Setting off, Barry out runs Zooms the whole way through, coming close, but ultimately pulling through. He leads Zoom back into the labs, in an open warehouse, ready to spring the trap. Zoom runs into the warehouse and is stopped in his tracks by familiar faces, once by a cutout of his father and the other by his mother. Shell shocked by the nightmarish scene, Barry manages to cuff him to the ground, seemingly capturing him. Barry goes through this whole I got you scenario, but Zoom thwarts him once more, going full “darkness” and vibing through the shackle and speeding off.

Doing what he does best, Zoom takes another prisoner, Wally West.

In another subplot, Wally and Joe are clearly getting better and better, developing a relationship as a father and son versus strangers with the same name. Wally brings laundry over one day, saying that he isn’t living on campus anymore because of costs and it goes over Joe’s head that he is hinting at wanting to move in. Joe says that he can help out financially, but it’s not until Barry reveals Wally’s intentions that Joe does a complete 180. Wally comes back later on to Joe offering him a room, further closing the gap between them and inching closer to a true relationship.

Realizing that Zoom has taken Wally, the obvious trade is proposed, Barry’s speed for Wally. Tormented by the keep his powers or return Joe’s son to him is one that seems like it would be a hard decision, but Barry wastes no time debating and instantly offers his force to Zoom. His goal is to protect the ones he loves, and he spared no time in doing that again. Through Cisco yet again, he uses the helmet to open communicates with Zoom that the deal is on, and he promptly delivers. With Wally in tow, they make the handoff. Using the device to tap into Barry’s speed force and drain it, he proceeds to do so and hands over his speed to Zoom, who shoots up on the literal speed and shows signs of massive power. Weakened by the sudden mortality and return to human form, Barry is blindsided by pure aggression, as Zoom attacks him. Caitlin pleads out to Zoom, claiming that he doesn’t have to do it. Their relationship is still in there, somewhere, and Zoom feels it.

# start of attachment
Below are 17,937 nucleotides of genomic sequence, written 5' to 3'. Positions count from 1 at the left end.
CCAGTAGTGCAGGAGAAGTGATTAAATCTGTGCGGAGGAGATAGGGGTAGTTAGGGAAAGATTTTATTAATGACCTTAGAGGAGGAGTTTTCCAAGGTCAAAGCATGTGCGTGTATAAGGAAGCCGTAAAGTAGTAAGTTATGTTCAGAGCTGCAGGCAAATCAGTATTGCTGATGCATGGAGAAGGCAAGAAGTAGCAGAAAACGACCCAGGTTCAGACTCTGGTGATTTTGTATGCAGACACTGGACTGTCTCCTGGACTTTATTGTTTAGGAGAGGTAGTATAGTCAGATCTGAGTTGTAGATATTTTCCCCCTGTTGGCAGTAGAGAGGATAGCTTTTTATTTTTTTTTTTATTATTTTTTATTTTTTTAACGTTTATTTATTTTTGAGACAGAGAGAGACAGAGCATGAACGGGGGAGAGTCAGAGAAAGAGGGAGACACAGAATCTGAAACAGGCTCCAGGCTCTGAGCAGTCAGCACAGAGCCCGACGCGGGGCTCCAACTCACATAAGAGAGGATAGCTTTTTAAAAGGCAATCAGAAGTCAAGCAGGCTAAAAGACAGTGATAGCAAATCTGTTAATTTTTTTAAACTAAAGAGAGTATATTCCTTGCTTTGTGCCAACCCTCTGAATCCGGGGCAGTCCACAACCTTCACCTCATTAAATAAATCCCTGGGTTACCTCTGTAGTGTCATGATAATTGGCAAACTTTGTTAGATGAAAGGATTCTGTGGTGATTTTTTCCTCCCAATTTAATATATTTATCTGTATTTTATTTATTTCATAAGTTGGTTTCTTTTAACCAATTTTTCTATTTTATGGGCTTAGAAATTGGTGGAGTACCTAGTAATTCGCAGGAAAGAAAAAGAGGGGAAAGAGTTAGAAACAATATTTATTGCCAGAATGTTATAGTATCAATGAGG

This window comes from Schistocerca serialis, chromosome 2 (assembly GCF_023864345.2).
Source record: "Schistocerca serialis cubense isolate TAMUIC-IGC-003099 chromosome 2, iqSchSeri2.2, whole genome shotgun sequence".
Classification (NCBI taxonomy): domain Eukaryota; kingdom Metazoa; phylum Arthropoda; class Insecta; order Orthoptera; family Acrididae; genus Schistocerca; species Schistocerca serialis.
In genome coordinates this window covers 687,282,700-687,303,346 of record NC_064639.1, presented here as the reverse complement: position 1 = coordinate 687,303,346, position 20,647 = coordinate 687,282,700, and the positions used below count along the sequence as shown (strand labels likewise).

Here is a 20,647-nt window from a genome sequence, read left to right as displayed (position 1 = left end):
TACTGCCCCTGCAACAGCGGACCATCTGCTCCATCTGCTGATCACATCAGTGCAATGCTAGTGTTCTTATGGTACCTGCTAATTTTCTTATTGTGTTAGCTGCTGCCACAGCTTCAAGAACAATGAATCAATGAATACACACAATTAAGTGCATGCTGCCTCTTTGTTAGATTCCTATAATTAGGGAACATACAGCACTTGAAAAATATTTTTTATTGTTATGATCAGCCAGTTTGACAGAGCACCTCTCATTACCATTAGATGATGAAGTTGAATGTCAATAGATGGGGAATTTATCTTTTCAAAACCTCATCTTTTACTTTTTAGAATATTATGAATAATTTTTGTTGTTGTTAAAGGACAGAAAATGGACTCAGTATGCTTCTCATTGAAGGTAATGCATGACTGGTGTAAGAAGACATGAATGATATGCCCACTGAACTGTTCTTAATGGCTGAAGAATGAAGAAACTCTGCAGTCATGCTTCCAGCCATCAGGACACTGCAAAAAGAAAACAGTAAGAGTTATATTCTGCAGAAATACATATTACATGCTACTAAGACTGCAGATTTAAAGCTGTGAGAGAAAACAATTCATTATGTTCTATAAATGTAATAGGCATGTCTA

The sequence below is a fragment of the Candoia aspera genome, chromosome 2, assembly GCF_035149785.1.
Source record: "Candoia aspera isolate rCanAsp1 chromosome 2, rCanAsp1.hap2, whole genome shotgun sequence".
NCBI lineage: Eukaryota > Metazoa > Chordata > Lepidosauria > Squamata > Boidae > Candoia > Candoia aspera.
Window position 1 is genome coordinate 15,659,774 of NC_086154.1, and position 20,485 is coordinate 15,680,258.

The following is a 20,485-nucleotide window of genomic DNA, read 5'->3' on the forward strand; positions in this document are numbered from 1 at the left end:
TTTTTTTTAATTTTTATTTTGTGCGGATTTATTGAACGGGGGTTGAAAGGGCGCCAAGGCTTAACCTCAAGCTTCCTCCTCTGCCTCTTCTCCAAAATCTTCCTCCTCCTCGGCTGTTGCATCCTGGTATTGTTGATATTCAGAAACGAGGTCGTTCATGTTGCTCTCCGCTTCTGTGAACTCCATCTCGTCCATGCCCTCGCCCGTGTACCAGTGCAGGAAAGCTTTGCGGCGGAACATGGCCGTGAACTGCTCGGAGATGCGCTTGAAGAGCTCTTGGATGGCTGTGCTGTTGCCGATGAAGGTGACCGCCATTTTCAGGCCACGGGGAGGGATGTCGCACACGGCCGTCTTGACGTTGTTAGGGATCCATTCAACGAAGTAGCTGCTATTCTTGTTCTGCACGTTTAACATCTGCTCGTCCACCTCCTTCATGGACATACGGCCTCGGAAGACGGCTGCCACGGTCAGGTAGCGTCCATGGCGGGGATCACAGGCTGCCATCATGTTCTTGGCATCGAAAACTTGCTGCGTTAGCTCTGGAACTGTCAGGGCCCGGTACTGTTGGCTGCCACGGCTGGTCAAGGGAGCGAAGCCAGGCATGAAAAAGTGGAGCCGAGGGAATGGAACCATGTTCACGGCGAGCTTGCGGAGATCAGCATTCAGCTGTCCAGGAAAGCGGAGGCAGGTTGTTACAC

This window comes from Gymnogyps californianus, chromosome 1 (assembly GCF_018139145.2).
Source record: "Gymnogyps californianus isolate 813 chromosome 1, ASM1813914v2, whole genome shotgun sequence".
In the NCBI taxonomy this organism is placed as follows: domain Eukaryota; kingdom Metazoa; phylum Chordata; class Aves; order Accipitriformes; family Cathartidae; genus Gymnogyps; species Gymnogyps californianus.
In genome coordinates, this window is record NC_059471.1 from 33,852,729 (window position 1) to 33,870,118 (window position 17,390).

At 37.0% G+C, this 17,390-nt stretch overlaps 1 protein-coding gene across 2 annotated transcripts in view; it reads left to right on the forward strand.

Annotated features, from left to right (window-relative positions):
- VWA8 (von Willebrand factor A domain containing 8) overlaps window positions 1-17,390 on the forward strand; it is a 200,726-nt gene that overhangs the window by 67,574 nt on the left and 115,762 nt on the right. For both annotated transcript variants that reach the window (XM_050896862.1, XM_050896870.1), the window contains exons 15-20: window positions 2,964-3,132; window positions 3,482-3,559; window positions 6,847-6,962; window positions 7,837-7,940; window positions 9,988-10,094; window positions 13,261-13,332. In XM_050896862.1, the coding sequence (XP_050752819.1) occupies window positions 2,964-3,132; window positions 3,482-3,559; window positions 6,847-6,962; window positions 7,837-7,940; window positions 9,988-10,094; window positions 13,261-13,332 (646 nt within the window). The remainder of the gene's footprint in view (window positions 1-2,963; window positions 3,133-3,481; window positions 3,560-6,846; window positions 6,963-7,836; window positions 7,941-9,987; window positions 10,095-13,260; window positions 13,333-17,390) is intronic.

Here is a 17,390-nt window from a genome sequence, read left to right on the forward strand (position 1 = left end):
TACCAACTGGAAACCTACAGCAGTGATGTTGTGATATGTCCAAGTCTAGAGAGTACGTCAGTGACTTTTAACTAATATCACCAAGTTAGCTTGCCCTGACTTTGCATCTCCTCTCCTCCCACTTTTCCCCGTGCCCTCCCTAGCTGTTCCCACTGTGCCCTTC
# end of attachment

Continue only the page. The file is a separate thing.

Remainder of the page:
Then, another eye-rolling thing happened, Zoom took Caitlin.

Just like that? Like, come on, it’s not even like they’re trying. It’s basically just a giant game of tag with Zoom, he just selects people to take hostage, and just does it.

Overall, this episode has some good points, but just seemed to fall short of anything resembling how the DC shows have operated this late into the season. There was some obvious drama, laced with just shrugging moments and “why?” moments. The lack of any real conflict is just simply causing this show to, ironically, slow down and a massive pace.

Obviously the bust out of Jay being real is the tipping point, but it’s the two hostages in a matter of 10 minutes that really just show a level of naivety. If I had my one change, I would have Zoom take Barry and have a more dramatic episode of the team attempting to find Barry or concoct a plan to boost his speed again and have a by dynamic playoff between Zoom and Barry. That simple change would have created an actual want to see what happens. Of course I want to know, but I wasn’t left with the craving for more, just a small curiosity how they open things up for the remaining episodes.

Side bar, Greg Berlanti has tweeted that viewers should keep watching regarding Jay Garrick, so fingers crossed I guess?

What were your thoughts? Comment below!

Sean McGrath
Sean McGrath
2015 Journalism graduate of State University of New York at Fredonia. Loves sports, movies, TV, video games, cold drinks on hot nights and hot drinks on cold nights, and anything thats classified as nerdy. Married with two cats.